2019 Legislation:

The 2019 Legislative Session convened on January 14th and will adjourn on May 2nd.

Political Context:

  • Republican Governor Asa Hutchinson supported Trump’s decision to withdraw from the Paris Agreement, and has not supported emission-curbing policies.
  • Republicans have an overwhelming majority in the Senate (26-9) and House (76-24).

Past Legislation:

N/A

Other Carbon Pricing Commitments:

N/A

Further Reading:

Not Yet Available

Key Figures:

CALIFORNIA

State Update:

California has long been a state leader in climate change, imposing some of the most ambitious reduction targets and strongest regulations. It is currently the only state with an economy-wide cap-and-trade program. This program generated $525 million in revenue in its first year alone, and more than 7 billion in aggregate since 2013. It has also been successful in helping California meet its 2020 emission reduction target, which it surpassed in 2018. The state is on track to meet its 2030 reduction goals.

2019-2020 Legislation:

The 2019-2020 Legislative Session began on December 3, 2018 and will adjourn on November 30, 2020.

  • A carbon tax study bill (SB 43) has been introduced by Sen. Ben Allen. The tax would replace the sales-and-use tax with a carbon tax that would be based on the “carbon intensity” of the product.

Political Context:

  • Democratic Governor Gavin Newsom is a long-time environmentalist. He supports former Gov. Jerry Brown’s goal of California producing 100% of its energy from renewable sources by 2045, and has even stated he wants the state to be a “net exporter” of clean power, shipping surplus electricity to neighboring states.
  • Overwhelming Democratic majorities exist in both the Senate (29-11) and House (60-20).  
  • Emission reduction targets:
    • By 2020: 1990 levels
    • By 2030: 40% below 1990 levels
    • By 2050: 80% below 1990 levels

Past Legislation:

  • In 2013, California launched a multi-sector, cap-and-trade program. The program regulates the emissions of more than 450 businesses – large electric power plants, large industrial plants, and fuel distributors – that are collectively responsible for about 85% of the state’s total greenhouse gas emissions.
    • Origin of program: In 2006, California’s Global Warming Solution Act (AB.32), introduced by Assembly members Fran Pavley and Fabien Nunez, laid the groundwork for California’s cap-and-trade program. The Act called for the California Air Resources Board (CARB) – the state’s clean air agency- to enact regulations that would allow the state to reduce its emissions to 1990 levels by 2020. These regulations ultimately came in the form of an economy-wide cap on emissions.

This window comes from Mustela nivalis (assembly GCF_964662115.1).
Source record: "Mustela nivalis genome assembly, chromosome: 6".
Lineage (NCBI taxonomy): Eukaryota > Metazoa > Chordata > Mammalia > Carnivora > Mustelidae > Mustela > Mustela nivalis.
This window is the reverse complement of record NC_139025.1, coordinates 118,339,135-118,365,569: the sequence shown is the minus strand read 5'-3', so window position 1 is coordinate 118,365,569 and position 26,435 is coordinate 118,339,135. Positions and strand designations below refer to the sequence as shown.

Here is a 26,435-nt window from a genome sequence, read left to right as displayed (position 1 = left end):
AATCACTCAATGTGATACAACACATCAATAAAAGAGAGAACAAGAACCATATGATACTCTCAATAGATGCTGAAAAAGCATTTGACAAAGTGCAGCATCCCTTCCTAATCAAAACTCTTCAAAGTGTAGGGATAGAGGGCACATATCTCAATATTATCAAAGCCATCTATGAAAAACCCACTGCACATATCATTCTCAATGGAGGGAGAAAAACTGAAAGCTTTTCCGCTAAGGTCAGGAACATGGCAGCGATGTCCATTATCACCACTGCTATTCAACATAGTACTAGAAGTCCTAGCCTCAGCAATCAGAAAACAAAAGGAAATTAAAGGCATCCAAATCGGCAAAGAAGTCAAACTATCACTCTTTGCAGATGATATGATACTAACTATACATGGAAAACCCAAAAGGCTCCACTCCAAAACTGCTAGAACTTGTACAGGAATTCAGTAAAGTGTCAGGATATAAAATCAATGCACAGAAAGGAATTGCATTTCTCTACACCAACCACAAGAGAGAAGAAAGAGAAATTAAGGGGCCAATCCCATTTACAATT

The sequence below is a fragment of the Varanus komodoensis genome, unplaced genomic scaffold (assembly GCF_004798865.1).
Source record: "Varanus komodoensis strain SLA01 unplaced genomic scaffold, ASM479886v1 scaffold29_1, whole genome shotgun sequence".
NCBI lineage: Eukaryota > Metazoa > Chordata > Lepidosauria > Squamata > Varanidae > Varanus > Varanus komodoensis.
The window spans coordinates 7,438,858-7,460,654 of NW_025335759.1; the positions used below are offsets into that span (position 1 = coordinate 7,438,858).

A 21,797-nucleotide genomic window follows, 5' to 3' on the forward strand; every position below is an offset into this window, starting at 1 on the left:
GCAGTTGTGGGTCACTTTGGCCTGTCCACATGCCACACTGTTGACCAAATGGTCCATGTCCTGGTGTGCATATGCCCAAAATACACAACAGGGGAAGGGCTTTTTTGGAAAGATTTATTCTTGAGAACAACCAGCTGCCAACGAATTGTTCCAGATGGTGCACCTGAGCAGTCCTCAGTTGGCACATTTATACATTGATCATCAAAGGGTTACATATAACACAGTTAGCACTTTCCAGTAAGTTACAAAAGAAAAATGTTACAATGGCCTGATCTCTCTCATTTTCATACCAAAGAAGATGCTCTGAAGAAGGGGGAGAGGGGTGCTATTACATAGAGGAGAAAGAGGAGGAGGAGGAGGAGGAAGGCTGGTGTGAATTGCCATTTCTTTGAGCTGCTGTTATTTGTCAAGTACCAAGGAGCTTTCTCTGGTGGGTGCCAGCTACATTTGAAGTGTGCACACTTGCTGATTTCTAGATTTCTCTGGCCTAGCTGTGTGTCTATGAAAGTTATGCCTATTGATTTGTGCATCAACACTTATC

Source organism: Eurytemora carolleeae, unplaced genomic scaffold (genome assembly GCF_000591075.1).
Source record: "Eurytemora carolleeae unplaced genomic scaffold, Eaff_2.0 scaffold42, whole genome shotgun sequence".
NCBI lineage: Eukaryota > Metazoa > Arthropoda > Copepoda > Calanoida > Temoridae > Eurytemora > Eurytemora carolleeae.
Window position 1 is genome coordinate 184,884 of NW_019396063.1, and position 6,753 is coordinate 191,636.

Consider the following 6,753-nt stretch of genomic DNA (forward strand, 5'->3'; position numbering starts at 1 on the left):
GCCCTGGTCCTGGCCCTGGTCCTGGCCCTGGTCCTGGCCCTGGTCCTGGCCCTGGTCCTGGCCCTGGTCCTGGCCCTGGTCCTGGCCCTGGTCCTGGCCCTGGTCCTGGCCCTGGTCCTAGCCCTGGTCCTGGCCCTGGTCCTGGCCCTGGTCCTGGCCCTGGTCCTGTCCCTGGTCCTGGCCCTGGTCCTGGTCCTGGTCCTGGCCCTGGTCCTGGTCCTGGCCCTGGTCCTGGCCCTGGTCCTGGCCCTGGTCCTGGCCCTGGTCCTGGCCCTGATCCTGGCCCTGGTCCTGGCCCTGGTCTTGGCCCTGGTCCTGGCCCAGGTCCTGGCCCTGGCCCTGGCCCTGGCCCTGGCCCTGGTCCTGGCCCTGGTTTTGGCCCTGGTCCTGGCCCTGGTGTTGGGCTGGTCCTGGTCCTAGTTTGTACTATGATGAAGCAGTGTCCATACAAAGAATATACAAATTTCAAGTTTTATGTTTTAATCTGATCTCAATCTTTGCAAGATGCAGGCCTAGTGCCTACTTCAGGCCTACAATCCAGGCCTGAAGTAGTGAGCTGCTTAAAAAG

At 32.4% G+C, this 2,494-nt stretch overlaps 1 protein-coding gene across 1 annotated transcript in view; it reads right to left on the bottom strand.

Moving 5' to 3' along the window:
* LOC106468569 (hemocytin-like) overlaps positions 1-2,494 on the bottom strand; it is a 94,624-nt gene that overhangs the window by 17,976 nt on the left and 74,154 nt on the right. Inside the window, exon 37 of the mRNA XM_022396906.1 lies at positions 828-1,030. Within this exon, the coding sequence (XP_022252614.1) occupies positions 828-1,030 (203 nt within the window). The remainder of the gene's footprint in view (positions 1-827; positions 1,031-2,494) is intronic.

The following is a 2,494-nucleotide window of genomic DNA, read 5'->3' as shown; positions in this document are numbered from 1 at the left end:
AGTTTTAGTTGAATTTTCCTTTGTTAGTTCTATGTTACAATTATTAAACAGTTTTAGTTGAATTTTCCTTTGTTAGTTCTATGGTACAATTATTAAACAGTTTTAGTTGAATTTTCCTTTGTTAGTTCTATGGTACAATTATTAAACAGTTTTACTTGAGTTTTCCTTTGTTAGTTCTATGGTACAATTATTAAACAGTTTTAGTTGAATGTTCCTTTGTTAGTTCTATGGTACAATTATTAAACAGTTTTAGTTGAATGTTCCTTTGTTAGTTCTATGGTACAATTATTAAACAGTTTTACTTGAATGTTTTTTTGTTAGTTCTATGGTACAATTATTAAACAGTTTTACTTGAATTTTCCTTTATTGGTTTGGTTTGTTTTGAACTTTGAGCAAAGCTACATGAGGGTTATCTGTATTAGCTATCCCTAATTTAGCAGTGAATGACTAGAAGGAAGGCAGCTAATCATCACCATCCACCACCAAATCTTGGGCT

• Fee system: Entities regulated by the program are allocated a specific number of carbon allowances each year, an amount that declines annually.
      • The California emissions cap, standing at 358 million tons of carbon for 2018, will plummet to 200 million by 2030, a 44% decrease.
      • After an entity pollutes beyond its allocated amount, they must purchase additional allowances via quarterly auctions. These allowances, essentially permits to pollute, are sold at a reserve price (minimum price) that increases by 5% annually. For example, in California’s August 2017 auction, allowances were sold for $15.48 per ton, even though the reserve price was $13.57.
      • The carbon market, shaped by how much companies are willing to pay and what demand looks like, ultimately determines the price of allowances. Allowance sales are how the program raises revenue, as the initial supply of allowances provided to governments is free.
    • Revenue breakdown:
      • 45% invested in reducing state emissions, through renewable energy and energy efficiency measures
      • 35% rebated to households and businesses
      • 15% allocated to energy-intensive and trade-exposed (EITE) industries
      • 5% held in the state reserve
    • Status: A scoping plan for the program is updated every 5 years. In 2015, a provision was added that emissions should be 40% below 1990 levels by 2030. In 2017, legislation (AB.398) was passed extending the cap-and-trade program through 2030.

Other Carbon Pricing Commitments:

  • California is part of the Western Climate Initiative (WCI), a coalition of jurisdictions committed to taking collaborative action against climate change and forming a collective emission reduction strategy. The other jurisdictions currently partaking in WCI are Canadian provinces British Columbia, Quebec, Manitoba, and Nova Scotia.

Further Reading:

Key Figures:

COLORADO

State Update:

While Colorado has not been successful in moving carbon pricing legislation forward at the state level, they have demonstrated leadership at the city level through initiatives such as the Climate Action Plan. State activists have been closely watching Utah lead the way in the region.  

2019 Legislation:

The 2019 Legislative Session began on January 4th and will wrap up on May 11th.

Political Context:

  • Democrats currently hold the majority in both the House (41-24) and Senate (19-16)
  • Governor Jared Polis (D) made environmental issues a cornerstone of his campaign, and has pledged to ensure the state’s energy supply is 100% renewable by 2040.
  • Emission reduction targets: